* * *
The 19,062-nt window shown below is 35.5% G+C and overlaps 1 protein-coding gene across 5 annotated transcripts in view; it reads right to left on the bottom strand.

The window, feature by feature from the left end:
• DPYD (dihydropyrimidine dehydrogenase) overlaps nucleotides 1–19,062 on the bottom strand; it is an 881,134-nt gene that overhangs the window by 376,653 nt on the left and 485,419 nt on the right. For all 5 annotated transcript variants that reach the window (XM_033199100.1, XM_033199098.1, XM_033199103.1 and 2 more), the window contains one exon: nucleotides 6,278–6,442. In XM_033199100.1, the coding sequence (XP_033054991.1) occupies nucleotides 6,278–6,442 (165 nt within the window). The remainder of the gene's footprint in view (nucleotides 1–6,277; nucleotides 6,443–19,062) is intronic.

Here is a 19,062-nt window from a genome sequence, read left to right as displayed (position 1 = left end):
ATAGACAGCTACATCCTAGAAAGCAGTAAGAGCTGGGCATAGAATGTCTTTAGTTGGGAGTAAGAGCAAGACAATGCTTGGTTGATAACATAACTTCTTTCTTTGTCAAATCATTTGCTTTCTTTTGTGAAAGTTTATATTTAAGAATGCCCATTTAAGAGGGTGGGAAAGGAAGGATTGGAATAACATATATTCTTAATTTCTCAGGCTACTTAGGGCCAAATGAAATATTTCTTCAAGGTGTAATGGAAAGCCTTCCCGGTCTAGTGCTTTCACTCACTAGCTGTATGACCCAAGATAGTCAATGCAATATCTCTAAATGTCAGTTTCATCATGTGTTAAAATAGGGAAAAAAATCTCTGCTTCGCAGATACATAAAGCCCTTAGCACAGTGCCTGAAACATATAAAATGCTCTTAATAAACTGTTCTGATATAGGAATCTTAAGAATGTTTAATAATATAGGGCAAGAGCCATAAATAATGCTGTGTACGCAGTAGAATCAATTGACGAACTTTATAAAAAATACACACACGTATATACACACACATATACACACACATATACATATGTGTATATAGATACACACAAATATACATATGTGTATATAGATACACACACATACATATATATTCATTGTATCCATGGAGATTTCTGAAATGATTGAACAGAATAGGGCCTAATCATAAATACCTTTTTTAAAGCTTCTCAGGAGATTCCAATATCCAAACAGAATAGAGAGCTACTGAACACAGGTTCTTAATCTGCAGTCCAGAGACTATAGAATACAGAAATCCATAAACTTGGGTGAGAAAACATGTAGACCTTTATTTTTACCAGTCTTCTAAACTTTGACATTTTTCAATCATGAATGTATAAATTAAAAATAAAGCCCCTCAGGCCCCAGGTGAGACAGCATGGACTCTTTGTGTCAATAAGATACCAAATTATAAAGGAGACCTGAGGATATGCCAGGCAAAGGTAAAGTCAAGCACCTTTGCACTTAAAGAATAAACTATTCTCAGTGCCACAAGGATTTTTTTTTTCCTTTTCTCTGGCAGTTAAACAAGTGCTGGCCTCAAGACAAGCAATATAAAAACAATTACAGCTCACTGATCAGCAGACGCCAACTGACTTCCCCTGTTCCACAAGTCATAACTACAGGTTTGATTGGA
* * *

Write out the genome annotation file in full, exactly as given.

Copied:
The 19,062-nt window shown below is 35.5% G+C and overlaps 1 protein-coding gene across 5 annotated transcripts in view; it reads right to left on the bottom strand.

The window, feature by feature from the left end:
• DPYD (dihydropyrimidine dehydrogenase) overlaps nucleotides 1–19,062 on the bottom strand; it is an 881,134-nt gene that overhangs the window by 376,653 nt on the left and 485,419 nt on the right. For all 5 annotated transcript variants that reach the window (XM_033199100.1, XM_033199098.1, XM_033199103.1 and 2 more), the window contains one exon: nucleotides 6,278–6,442. In XM_033199100.1, the coding sequence (XP_033054991.1) occupies nucleotides 6,278–6,442 (165 nt within the window). The remainder of the gene's footprint in view (nucleotides 1–6,277; nucleotides 6,443–19,062) is intronic.

Here is a 19,062-nt window from a genome sequence, read left to right as displayed (position 1 = left end):
ATAGACAGCTACATCCTAGAAAGCAGTAAGAGCTGGGCATAGAATGTCTTTAGTTGGGAGTAAGAGCAAGACAATGCTTGGTTGATAACATAACTTCTTTCTTTGTCAAATCATTTGCTTTCTTTTGTGAAAGTTTATATTTAAGAATGCCCATTTAAGAGGGTGGGAAAGGAAGGATTGGAATAACATATATTCTTAATTTCTCAGGCTACTTAGGGCCAAATGAAATATTTCTTCAAGGTGTAATGGAAAGCCTTCCCGGTCTAGTGCTTTCACTCACTAGCTGTATGACCCAAGATAGTCAATGCAATATCTCTAAATGTCAGTTTCATCATGTGTTAAAATAGGGAAAAAAATCTCTGCTTCGCAGATACATAAAGCCCTTAGCACAGTGCCTGAAACATATAAAATGCTCTTAATAAACTGTTCTGATATAGGAATCTTAAGAATGTTTAATAATATAGGGCAAGAGCCATAAATAATGCTGTGTACGCAGTAGAATCAATTGACGAACTTTATAAAAAATACACACACGTATATACACACACATATACACACACATATACATATGTGTATATAGATACACACAAATATACATATGTGTATATAGATACACACACATACATATATATTCATTGTATCCATGGAGATTTCTGAAATGATTGAACAGAATAGGGCCTAATCATAAATACCTTTTTTAAAGCTTCTCAGGAGATTCCAATATCCAAACAGAATAGAGAGCTACTGAACACAGGTTCTTAATCTGCAGTCCAGAGACTATAGAATACAGAAATCCATAAACTTGGGTGAGAAAACATGTAGACCTTTATTTTTACCAGTCTTCTAAACTTTGACATTTTTCAATCATGAATGTATAAATTAAAAATAAAGCCCCTCAGGCCCCAGGTGAGACAGCATGGACTCTTTGTGTCAATAAGATACCAAATTATAAAGGAGACCTGAGGATATGCCAGGCAAAGGTAAAGTCAAGCACCTTTGCACTTAAAGAATAAACTATTCTCAGTGCCACAAGGATTTTTTTTTTCCTTTTCTCTGGCAGTTAAACAAGTGCTGGCCTCAAGACAAGCAATATAAAAACAATTACAGCTCACTGATCAGCAGACGCCAACTGACTTCCCCTGTTCCACAAGTCATAACTACAGGTTTGATTGGA